El Yunque has 24 miles of recreational trails for all levels. Due to weather and trail conditions, they are subject to closures. Check this page for a complete list of trails and their availability. Here are currently available trails I find particularly worthwhile:
El Angelito Trail: this trail, outside the restricted area, takes you to the natural pool created by the Mameyes River in just 20 minutes. It’s an easy hike, perfect for those traveling with a family or who could not get a reservation at the park. (No reservations needed.)
Rio Sábana Trail: you can only get to this trail through the south entrance from the town of Naguabo (around an hour's drive). It’s a pretty challenging 2.2mi, with limited cell phone signal. Since it’s off the beaten path, it’s less crowded. However, you must be an experienced hiker to go on this trail. (No reservations needed.)
Britton Trail and Tower: this challenging trail takes you on a steep walk through the Cloud Forest (take a right towards Mount Britton Tower) or go straight or left to continue on to El Yunque Peak. On a clear day, you can see a stunning view of the Northeast coast of Puerto Rico. (Reservations needed.)
La Coca Trail: one of the most challenging trails at El Yunque is only 1.8mi but mostly uphill. Given that it’s a tough trail, it’s less crowded, and you’ll encounter some swimming holes and small waterfalls along the way. Make sure you prepare with water, proper clothing, and shoes if you plan to take this trail. (Reservations needed.)
Juan Diego Trail: this easy trail has a surprise at the end: a waterfall. It's only .125mi long and relatively flat, perfect for families and those with mobility issues. (Reservations needed.)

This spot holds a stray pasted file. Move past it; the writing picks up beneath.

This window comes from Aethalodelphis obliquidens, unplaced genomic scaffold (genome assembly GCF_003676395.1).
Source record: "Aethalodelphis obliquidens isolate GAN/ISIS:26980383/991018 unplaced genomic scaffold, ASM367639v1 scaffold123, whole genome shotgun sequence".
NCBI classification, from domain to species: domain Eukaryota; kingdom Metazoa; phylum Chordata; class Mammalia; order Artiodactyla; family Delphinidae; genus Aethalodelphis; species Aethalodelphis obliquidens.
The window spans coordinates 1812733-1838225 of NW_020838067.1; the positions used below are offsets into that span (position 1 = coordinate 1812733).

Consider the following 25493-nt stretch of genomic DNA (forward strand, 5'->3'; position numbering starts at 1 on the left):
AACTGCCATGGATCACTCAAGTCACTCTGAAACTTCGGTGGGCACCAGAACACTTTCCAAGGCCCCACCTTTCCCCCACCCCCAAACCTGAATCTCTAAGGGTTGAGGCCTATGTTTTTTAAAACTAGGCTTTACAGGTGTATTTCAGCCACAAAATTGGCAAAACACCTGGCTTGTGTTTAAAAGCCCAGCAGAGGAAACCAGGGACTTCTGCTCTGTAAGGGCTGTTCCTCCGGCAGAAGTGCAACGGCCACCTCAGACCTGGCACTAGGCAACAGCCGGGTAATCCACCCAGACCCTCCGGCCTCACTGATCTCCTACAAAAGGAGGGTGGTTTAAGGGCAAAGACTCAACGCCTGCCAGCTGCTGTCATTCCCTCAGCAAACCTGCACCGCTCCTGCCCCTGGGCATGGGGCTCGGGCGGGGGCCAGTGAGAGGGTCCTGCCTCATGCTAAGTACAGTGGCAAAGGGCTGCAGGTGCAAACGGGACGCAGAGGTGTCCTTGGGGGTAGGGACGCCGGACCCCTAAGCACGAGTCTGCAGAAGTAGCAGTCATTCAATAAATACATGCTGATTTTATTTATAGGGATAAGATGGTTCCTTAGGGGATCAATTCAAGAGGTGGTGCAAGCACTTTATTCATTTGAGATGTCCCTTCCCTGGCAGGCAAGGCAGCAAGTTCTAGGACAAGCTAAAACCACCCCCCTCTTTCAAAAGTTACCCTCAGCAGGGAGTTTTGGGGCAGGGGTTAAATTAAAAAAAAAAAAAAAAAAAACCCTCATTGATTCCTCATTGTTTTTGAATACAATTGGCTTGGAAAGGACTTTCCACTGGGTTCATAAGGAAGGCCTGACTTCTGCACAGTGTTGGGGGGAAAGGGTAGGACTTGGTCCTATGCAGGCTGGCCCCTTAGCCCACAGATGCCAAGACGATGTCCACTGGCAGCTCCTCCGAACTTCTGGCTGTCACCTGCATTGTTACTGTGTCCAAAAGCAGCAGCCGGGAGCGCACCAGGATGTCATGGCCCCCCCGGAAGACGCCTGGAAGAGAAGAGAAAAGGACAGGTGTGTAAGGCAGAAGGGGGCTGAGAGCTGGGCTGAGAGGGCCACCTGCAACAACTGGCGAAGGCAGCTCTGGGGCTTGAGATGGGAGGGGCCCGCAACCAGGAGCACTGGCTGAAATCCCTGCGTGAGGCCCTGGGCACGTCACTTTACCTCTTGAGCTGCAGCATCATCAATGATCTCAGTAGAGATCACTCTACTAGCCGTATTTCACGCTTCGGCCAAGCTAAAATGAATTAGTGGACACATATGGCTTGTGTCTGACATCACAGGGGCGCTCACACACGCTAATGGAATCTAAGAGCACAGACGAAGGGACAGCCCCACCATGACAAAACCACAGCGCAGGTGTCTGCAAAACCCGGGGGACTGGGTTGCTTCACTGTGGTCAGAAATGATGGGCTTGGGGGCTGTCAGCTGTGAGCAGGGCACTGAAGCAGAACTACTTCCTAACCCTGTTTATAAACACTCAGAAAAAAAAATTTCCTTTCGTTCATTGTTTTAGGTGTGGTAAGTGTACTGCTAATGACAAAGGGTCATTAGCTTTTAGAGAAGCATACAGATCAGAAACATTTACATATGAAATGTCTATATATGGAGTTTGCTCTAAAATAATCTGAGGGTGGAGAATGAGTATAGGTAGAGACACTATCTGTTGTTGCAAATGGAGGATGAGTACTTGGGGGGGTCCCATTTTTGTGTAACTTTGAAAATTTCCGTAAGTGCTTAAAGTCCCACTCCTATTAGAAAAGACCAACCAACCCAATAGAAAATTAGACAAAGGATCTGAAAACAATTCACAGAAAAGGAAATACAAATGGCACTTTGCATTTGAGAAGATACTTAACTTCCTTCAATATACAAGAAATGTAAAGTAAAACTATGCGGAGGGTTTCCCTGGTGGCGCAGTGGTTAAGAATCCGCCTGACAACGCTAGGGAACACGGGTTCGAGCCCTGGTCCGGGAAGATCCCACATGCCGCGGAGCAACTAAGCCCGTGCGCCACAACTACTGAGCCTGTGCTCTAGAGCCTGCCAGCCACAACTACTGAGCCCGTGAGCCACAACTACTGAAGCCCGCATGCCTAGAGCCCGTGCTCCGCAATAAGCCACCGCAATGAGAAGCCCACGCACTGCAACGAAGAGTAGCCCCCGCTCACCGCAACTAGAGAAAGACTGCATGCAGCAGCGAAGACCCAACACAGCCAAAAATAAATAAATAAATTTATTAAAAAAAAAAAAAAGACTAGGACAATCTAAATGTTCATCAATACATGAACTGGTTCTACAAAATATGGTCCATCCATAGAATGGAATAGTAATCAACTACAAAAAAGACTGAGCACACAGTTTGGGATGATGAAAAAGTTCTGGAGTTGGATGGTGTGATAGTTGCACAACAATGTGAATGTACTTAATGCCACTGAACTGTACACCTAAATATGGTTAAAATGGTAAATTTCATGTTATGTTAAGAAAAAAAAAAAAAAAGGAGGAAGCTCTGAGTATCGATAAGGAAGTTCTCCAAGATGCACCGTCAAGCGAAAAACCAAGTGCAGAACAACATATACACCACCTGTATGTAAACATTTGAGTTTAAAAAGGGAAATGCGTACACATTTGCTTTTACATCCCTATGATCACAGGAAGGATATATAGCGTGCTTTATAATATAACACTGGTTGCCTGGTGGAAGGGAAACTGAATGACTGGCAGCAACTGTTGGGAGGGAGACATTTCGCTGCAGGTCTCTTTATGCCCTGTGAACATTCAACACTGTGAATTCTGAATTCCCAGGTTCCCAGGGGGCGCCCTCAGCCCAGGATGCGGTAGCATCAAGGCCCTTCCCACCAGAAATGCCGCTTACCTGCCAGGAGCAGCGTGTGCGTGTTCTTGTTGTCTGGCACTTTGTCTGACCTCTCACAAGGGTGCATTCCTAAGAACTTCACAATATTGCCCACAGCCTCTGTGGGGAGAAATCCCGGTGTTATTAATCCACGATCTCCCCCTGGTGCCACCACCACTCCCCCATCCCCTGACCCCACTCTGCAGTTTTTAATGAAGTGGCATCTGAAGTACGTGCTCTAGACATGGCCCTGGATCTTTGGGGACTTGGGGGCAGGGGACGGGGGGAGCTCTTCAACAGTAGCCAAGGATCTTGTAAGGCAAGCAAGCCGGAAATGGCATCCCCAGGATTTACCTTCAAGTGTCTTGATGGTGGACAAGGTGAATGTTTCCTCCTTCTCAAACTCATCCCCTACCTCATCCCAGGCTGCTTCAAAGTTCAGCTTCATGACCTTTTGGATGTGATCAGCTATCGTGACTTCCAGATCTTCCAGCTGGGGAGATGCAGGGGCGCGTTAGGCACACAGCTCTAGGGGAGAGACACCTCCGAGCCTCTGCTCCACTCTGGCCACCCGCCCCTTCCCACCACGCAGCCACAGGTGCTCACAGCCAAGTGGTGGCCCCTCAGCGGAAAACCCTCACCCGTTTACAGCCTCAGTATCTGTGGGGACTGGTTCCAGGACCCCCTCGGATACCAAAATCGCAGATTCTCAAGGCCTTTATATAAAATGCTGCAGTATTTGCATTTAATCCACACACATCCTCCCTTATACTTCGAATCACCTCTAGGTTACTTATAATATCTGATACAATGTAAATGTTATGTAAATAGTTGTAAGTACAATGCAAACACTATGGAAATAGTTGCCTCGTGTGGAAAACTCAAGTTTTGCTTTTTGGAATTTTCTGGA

Currently, camping is not permitted at El Yunque due to damage from Hurricane Maria, but there are plans to open camping facilities in the future. However, Yuquiyú farm, located at the foothills of El Yunque, offers eco-friendly treehouses with rainforest views.
If you're looking for a group retreat, consider Casa Alternavida, located only 15 minutes from El Yunque. It provides a series of group events focusing on the healing powers of the nature of El Yunque and its surroundings.
If you want a traditional hotel experience, the Hyatt Regency Grand Reserve Puerto Rico is a newly renovated resort with eco-conscious features like a hydroponic farm (currently being built), reusable water bottles throughout the property, and installing solar power in the near future.
If you want to volunteer at El Yunque, check out Love in Motion, a non-profit that focuses on conservation throughout the island. Love in Motion organizes a 7-hour trail maintenance experience. Visit their website for the schedule and details about the cleanup.
You can also support community group, Grupo Conciencia, through its Adopt a Coquí Program in partnership with Discover Puerto Rico. A donation of $25 will allow you to symbolically “adopt” one of the iconic frogs. Coquí adopters will receive a keepsake adoption certificate for their contribution to supporting conservation, sustainability, and climate resilience efforts by the organization.